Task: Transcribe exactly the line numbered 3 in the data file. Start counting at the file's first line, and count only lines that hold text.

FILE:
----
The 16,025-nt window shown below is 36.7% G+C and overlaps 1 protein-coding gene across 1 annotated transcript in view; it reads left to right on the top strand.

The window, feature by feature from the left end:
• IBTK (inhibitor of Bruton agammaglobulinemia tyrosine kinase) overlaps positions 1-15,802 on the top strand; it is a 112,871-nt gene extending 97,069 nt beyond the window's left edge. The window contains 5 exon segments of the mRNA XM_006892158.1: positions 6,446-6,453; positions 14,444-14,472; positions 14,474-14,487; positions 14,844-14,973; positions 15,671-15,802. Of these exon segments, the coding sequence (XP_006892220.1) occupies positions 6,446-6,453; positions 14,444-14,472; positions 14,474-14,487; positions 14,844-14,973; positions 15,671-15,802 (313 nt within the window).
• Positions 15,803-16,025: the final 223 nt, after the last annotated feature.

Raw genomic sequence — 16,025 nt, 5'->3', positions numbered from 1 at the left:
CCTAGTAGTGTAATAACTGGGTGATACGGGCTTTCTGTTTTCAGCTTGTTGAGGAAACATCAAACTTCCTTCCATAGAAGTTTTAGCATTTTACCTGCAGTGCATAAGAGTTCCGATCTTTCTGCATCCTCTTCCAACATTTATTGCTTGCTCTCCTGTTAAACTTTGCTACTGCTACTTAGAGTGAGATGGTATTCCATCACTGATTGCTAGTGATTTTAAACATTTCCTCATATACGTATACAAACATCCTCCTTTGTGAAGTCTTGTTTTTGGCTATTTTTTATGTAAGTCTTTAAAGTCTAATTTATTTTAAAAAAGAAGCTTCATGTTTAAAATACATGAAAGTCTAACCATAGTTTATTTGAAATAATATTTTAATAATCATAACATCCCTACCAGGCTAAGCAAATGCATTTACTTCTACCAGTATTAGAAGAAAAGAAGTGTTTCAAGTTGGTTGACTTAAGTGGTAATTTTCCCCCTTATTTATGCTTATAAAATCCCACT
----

• IBTK (inhibitor of Bruton agammaglobulinemia tyrosine kinase) overlaps positions 1-15,802 on the top strand; it is a 112,871-nt gene extending 97,069 nt beyond the window's left edge. The window contains 5 exon segments of the mRNA XM_006892158.1: positions 6,446-6,453; positions 14,444-14,472; positions 14,474-14,487; positions 14,844-14,973; positions 15,671-15,802. Of these exon segments, the coding sequence (XP_006892220.1) occupies positions 6,446-6,453; positions 14,444-14,472; positions 14,474-14,487; positions 14,844-14,973; positions 15,671-15,802 (313 nt within the window).